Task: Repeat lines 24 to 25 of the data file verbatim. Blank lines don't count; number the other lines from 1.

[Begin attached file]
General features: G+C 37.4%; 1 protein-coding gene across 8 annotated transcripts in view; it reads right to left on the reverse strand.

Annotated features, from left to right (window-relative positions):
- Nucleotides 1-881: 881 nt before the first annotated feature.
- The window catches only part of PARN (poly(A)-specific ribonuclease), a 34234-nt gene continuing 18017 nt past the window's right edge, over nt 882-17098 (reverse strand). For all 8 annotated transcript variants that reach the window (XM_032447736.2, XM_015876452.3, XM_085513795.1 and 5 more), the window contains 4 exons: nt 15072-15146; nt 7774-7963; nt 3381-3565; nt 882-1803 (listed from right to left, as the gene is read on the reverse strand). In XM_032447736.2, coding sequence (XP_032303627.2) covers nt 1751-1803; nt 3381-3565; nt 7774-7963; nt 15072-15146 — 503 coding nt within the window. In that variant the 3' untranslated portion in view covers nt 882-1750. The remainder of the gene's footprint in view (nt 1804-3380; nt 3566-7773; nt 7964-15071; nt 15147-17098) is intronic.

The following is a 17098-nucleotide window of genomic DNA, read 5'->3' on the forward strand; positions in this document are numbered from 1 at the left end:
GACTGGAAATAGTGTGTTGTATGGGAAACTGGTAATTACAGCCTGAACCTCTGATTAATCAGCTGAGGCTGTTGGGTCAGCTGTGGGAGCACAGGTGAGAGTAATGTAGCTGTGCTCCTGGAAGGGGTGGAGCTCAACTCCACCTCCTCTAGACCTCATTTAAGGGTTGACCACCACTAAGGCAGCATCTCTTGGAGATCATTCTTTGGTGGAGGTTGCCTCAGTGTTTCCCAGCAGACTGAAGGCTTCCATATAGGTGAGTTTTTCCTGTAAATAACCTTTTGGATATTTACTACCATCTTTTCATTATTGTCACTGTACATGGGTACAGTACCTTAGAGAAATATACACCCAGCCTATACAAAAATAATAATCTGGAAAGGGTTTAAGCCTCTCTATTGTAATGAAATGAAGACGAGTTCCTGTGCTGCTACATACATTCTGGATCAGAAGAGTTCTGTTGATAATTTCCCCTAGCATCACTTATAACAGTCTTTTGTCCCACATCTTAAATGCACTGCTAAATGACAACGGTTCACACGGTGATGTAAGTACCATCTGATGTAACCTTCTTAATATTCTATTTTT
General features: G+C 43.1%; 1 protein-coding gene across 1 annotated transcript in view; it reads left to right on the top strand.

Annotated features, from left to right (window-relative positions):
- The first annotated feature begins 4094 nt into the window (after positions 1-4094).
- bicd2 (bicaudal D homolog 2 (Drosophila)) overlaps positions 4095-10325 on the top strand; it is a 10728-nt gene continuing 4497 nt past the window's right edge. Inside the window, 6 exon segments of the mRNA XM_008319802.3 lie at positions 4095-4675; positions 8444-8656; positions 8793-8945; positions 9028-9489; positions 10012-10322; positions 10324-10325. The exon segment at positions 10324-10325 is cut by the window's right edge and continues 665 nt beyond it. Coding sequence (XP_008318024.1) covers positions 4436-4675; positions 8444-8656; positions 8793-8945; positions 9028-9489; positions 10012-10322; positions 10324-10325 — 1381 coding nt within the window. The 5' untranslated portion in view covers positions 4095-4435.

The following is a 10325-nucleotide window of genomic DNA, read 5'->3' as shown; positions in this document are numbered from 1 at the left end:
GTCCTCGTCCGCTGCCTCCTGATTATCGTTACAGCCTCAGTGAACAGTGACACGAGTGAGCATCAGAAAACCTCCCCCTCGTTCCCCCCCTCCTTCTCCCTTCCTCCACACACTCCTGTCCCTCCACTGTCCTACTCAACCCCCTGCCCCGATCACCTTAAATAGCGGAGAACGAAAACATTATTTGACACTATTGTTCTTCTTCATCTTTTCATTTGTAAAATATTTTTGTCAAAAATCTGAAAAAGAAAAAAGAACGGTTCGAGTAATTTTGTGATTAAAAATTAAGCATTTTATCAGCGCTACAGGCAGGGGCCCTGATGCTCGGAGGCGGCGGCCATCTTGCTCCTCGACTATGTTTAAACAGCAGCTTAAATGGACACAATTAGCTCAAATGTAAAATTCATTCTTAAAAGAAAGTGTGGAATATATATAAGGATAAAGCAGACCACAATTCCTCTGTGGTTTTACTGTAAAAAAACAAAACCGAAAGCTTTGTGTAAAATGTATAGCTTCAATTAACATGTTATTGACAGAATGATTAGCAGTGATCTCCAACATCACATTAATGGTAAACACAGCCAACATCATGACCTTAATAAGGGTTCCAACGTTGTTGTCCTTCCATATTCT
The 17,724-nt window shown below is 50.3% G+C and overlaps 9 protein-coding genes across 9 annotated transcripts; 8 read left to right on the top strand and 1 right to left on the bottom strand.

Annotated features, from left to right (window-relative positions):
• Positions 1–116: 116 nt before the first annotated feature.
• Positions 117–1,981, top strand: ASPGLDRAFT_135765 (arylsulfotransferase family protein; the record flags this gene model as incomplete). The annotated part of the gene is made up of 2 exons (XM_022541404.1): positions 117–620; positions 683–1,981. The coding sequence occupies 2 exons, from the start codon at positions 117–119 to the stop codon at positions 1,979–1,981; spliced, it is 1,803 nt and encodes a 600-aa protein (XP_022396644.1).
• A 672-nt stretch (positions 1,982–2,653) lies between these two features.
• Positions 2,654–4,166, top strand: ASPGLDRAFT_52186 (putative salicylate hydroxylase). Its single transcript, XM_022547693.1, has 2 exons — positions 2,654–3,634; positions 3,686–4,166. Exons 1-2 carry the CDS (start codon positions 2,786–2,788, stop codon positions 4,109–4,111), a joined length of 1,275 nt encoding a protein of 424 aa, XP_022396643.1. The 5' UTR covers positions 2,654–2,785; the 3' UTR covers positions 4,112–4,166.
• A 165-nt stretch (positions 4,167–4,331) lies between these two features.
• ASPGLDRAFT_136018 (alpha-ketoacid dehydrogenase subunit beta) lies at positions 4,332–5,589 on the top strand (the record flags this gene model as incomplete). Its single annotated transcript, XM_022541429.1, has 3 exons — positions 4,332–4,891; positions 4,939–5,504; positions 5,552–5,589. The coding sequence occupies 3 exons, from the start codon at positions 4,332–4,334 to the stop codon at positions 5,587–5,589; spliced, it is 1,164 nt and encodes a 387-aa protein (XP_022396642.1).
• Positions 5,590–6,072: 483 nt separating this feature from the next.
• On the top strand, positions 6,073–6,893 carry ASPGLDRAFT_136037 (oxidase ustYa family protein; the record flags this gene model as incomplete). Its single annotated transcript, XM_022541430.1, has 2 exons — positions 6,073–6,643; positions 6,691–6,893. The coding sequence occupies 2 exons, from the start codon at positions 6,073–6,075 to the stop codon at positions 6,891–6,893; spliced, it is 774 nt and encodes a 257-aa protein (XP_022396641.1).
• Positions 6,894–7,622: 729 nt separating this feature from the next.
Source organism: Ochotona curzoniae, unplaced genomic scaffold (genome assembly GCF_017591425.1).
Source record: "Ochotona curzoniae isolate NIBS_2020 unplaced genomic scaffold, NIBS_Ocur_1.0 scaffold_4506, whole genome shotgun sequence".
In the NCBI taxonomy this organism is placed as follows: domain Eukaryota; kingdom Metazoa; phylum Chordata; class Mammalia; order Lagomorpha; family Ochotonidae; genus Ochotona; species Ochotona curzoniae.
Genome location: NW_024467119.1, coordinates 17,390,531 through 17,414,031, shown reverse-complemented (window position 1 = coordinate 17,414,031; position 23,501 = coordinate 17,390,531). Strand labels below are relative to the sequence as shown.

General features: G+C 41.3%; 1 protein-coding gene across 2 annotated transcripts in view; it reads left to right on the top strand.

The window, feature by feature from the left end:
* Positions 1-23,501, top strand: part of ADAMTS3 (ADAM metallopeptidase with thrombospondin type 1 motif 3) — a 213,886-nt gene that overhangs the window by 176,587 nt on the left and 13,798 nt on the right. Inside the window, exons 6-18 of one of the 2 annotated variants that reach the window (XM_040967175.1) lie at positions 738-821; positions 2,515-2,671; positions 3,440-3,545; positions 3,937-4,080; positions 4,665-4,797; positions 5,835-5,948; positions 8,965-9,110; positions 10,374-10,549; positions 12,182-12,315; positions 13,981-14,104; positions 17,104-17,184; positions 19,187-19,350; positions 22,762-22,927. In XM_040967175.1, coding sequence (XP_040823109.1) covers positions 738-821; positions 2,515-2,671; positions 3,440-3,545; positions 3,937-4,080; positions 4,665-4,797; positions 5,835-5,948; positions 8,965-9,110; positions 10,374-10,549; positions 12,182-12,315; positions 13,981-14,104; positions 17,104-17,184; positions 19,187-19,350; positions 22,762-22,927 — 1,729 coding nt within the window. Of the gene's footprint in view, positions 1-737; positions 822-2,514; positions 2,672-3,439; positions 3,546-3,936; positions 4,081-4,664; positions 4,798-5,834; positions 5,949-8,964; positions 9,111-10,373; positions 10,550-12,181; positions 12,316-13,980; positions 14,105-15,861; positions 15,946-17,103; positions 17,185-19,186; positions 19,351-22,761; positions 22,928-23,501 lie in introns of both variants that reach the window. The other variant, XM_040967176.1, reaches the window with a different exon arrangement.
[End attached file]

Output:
Source organism: Ochotona curzoniae, unplaced genomic scaffold (genome assembly GCF_017591425.1).
Source record: "Ochotona curzoniae isolate NIBS_2020 unplaced genomic scaffold, NIBS_Ocur_1.0 scaffold_4506, whole genome shotgun sequence".